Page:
The head of Germany’s Bundesbank has raised eyebrows across Europe after he appeared to compare Mario Draghi’s bond buying programme with the “devil’s work”.
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By Louise Armitstead, Chief Business Correspondent
5:56PM BST 18 Sep 2012
Jens Weidmann said that efforts by central banks to pump money into the economy reminded him of the scene in Faust, when the devil Mephistopheles, “disguised as a fool”, convinces an emperor to issue large amounts of paper money. In Goethe’s classic, the money printing solves the kingdom’s financial problems but the tale ends badly with rampant inflation.
Without specifically mentioning Mario Draghi’s bond-buying programme, he said: “If a central bank can potentially create unlimited money from nothing, how can it ensure that money is sufficiently scarce to retain its value?” He added: “Yes, this temptation certainly exists, and many in monetary history have succumbed to it,” Mr Weidmann warned.
Although the remarks were in context – Frankfurt is currently marking the 180th anniversary of the death of Goethe – they defy calls by leaders for Mr Weidmann to tone down his criticism of the ECB, particularly at a febrile moment in the crisis. The launch by Mr Draghi of an unlimited bond-buying programme has boosted both confidence and markets.
Spanish and Italian borrowing costs dropped marginally on Tuesday. The yield on Spain’s benchmark 10-year bonds dropped to 5.8pc from 6pc earlier in the week; equivalent Italian debt hovered around 5pc.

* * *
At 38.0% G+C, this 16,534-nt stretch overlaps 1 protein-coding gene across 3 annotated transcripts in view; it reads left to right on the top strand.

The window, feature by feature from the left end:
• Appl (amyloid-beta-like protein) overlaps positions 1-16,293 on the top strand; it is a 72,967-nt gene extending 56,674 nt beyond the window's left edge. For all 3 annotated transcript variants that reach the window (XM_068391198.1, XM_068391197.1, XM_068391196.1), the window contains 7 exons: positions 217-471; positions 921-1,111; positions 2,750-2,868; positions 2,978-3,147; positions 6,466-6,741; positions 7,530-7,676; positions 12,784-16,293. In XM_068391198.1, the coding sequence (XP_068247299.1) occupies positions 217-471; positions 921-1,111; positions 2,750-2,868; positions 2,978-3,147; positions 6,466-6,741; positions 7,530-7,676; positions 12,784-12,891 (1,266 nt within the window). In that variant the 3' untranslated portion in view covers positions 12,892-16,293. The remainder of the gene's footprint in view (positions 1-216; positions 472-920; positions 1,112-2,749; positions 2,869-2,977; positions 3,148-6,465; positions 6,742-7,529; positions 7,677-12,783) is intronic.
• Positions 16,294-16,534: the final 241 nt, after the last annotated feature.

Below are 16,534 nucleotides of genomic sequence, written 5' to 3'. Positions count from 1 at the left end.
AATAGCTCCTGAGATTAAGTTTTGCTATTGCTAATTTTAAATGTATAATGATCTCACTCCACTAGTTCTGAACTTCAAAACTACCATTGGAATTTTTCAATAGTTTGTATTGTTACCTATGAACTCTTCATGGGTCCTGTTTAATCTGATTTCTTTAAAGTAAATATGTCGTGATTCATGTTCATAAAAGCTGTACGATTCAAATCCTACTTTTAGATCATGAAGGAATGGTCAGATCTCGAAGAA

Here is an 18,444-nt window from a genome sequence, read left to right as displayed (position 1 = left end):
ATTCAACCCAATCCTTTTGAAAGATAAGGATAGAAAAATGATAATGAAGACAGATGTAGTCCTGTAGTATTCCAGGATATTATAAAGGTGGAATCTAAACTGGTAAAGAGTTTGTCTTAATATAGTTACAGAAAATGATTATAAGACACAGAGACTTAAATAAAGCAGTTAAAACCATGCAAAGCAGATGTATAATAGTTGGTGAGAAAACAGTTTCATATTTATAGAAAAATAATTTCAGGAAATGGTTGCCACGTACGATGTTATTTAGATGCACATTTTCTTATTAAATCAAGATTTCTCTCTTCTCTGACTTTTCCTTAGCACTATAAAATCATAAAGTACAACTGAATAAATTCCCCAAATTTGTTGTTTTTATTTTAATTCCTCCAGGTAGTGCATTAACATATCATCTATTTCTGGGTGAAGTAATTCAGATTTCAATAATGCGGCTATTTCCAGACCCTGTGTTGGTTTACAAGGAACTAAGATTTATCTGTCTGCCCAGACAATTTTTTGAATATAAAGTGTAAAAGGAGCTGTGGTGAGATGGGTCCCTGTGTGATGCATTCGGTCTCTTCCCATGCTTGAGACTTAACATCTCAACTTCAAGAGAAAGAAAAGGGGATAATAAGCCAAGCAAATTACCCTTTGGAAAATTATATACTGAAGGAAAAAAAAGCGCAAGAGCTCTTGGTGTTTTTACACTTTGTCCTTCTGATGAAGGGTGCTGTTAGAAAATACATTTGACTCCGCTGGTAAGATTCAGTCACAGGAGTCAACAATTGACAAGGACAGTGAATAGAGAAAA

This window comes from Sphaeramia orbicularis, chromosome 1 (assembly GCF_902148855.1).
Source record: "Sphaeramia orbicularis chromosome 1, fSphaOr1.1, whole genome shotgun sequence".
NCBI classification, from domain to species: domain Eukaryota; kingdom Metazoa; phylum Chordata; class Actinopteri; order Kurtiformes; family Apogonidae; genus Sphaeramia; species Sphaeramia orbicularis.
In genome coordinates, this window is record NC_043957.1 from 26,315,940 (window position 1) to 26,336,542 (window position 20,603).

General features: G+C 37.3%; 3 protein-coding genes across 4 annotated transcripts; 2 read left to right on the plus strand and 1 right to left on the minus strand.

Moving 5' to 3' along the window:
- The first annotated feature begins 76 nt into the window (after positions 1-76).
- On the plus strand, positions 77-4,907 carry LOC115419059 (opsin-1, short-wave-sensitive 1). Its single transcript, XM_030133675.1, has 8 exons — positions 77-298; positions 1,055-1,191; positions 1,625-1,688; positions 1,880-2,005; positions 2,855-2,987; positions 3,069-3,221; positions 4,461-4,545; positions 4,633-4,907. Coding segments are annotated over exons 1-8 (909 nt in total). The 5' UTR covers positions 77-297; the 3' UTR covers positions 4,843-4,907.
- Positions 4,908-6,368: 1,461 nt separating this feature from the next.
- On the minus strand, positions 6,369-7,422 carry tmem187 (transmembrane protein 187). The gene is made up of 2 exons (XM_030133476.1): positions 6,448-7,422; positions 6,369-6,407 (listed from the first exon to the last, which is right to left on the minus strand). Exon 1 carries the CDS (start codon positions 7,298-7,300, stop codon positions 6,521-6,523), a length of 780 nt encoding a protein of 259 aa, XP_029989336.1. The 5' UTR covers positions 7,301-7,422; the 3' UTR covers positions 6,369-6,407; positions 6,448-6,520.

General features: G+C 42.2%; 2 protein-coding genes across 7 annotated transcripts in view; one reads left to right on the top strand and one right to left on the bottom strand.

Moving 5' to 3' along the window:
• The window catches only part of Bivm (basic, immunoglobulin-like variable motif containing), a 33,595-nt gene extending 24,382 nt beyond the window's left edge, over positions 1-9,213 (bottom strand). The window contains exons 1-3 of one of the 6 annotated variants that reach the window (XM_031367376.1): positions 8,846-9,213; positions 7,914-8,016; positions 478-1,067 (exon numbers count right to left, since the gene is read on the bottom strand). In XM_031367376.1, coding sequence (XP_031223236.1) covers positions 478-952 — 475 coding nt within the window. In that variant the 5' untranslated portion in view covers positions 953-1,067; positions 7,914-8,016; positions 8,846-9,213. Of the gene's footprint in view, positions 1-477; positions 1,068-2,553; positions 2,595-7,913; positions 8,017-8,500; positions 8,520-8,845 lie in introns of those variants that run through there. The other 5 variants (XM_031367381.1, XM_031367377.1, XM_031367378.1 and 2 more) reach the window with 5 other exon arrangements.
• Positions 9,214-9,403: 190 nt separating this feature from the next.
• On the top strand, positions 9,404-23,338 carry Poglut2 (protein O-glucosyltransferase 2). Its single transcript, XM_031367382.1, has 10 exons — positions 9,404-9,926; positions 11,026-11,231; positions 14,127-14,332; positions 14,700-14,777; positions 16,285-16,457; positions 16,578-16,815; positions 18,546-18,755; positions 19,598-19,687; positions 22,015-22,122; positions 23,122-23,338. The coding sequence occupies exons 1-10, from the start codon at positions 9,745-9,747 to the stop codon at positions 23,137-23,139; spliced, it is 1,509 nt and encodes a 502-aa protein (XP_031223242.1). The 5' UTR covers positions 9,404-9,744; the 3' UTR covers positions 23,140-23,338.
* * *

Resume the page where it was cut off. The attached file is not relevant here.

But pressure continued to mount on Spain to officially request a bail-out from Brussels to stabilise its economy and the rest of the eurozone. In an interview, Soraya Saenz de Santamaria, Spain’s deputy prime minister, said Madrid was still considering the implications of help from Brussels. She added that Europe must recognise the sacrifices and reforms Spain is carrying out.
Bad loans held by Spanish banks climbed to a record high in July, with nearly 10pc of households and business in arrears on their loans. The Bank of Spain said the bad loan rate, which showed that €169.3bn of loans were more than three months overdue, was the highest since records began in 1962.
Spain managed to auction some short-term debt on Tuesday but experts said the markets would not tolerate the uncertainty for long. Economist Nicolas Spiro said: “The window of opportunity for Spain to issue debt at what are still relatively favourable yields appears to be closing. The markets have priced in an ECB-backed bond-buying programme for Spain. The longer Madrid dithers, the more likely it is that the markets will turn decisively against Spain.”
A survey showed that 57pc of Spaniards believed the country will need to be bailed-out by the eurozone.
Meanwhile in Greece, leaders continued to battle with efforts to reduce costs in its bid meet its austerity targets.
George Provopoulos, head of the Bank of Greece, told Mr Draghi that he had taken a 30pc pay cut, on top of a 20pc cut two years ago. “I am determined to continue this process of cost rationalisation at the Bank of Greece,” he said.